The NCAA’s five largest conferences approved sweeping changes in everything from medical care to basketball during the holidays Friday, dashing through the agenda with little opposition and virtually no debate.
And Saturday, the NCAA’s Division II voted by a wide margin to allow Mexican colleges to apply for membership, expanding its international reach beyond Canada.
Extended medical benefits for former athletes, a three-day break for basketball players over the holiday season, more money for student hosts, and allowing men’s hockey players to receive draft advice before enrolling in college without losing eligibility were all approved Friday. The Division I autonomy group passed all four measures — and 11 in all — in just 35 minutes at the NCAA’s annual convention.
“It’s a great day — all the proposals passed,” said Taylor Ricci, a former gymnast and undergraduate assistant coach at Oregon State who serves on the Student Athletic Advisory Committee. “It’s really, really exciting to see the medical proposal pass. It put a smile on my face.”
If the last few days proved anything, it’s just how closely aligned the Power Five conferences — the ACC, Big Ten, Big 12, Pac-12 and SEC — are, with quick hearings and lopsided votes.
Medical coverage and mental health benefits for athletes who suffered injuries or sought help during their college careers was extended for at least two years after they leave campus. The proposal passed 78-1.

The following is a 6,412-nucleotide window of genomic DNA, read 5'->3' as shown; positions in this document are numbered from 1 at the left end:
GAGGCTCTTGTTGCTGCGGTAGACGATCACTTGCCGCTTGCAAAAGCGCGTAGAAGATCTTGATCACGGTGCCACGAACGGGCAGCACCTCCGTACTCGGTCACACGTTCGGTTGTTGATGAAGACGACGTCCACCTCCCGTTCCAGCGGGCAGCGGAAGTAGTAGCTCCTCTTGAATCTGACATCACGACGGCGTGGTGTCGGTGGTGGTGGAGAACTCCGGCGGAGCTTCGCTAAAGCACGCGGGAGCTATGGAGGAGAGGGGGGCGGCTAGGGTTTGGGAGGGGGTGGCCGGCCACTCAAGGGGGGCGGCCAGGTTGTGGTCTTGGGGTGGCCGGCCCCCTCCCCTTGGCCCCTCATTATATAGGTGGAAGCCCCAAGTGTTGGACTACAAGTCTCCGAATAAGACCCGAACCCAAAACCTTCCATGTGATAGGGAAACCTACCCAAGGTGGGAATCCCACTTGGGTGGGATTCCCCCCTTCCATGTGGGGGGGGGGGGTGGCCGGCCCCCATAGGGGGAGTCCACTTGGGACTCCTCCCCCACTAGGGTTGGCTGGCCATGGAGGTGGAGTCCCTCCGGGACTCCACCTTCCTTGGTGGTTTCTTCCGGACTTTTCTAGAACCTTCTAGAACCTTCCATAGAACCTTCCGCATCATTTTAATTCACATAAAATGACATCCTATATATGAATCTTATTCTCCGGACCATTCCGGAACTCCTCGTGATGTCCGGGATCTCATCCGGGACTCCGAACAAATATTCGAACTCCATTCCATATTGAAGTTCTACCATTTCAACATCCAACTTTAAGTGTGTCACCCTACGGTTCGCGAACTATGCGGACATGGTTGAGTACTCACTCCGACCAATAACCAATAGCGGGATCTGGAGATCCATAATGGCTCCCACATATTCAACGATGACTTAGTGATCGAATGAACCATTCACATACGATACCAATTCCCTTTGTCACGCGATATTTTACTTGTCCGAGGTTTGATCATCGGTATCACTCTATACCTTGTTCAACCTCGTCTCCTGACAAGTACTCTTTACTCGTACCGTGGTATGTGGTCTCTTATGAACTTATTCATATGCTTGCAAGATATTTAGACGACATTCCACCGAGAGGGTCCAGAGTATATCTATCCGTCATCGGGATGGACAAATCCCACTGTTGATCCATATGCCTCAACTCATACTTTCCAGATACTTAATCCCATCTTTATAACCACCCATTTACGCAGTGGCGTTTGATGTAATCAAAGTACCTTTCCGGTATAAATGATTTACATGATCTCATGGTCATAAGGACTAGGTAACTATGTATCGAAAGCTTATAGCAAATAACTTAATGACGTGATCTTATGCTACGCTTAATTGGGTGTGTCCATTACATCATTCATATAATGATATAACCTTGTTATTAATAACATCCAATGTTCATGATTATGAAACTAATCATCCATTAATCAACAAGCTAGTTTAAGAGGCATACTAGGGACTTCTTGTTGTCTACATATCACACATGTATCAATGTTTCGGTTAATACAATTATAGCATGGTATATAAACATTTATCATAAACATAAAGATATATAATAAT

Each institution will be able to create its own policies for who qualifies for the new two-year requirement. Many of the 65 Power Five conference members already provide post-career medical coverage, including the Pac-12, which has a four-year mandate.
It’s an open question whether the moves by the wealthiest conferences lead to similar changes in other leagues. Schools with less money might find the insurance costs prohibitive unless the NCAA pitches in.
“Maybe that is the discussion or a proposal that comes forward,” Ole Miss athletic director Ross Bjork said. “A lot of times there is some help from the NCAA. This year, there was one-time fund to cover medical and academic expenditures for student well-being.”
The measure requiring schools to give basketball players three consecutive days off near the end of the calendar year passed 58-21 with the addition of an amendment that permits one exemption every four years if a team competes in a qualifying tournament.
Even the proposal to raise the student host allowance from $40 per day to $75 passed 64-15 after two students asked voters to reject a smaller increase to $50. The ice hockey measure passed unanimously as part of a seven-part package, which included raising the monetary value of improper benefits requiring restitution from $100 to $200.
The legislation allowing Mexican schools into Division II takes effect immediately. Schools must meet all Division II standards, including facilities and staff, before being considered.
No schools have applied yet, and any that do would be required to complete a three-year provisional period before becoming a full member.
In 2008, Division II agreed to accept Canadian schools. Simon Fraser in Vancouver, British Columbia, became the first full-time member outside the U.S. in 2012-13 and remains the only international NCAA member.
“We’re very proud to be the first but being the only is lonely,” Simon Fraser President Andrew Petter said, speaking in support of a measure approved a few minutes later by a vote of 253-45.
Despite facing passport issues and other challenges, Petter said Simon Fraser has found creative ways to overcome those obstacles and believes schools in Mexico would find similar solutions.
Division II officials hope Mexico brings more than just diversity to the playing fields.
Only five schools in the West field football teams, and they would like to schedule more games closer to campus. Some already have scheduled Mexican opponents and found them to be competitive.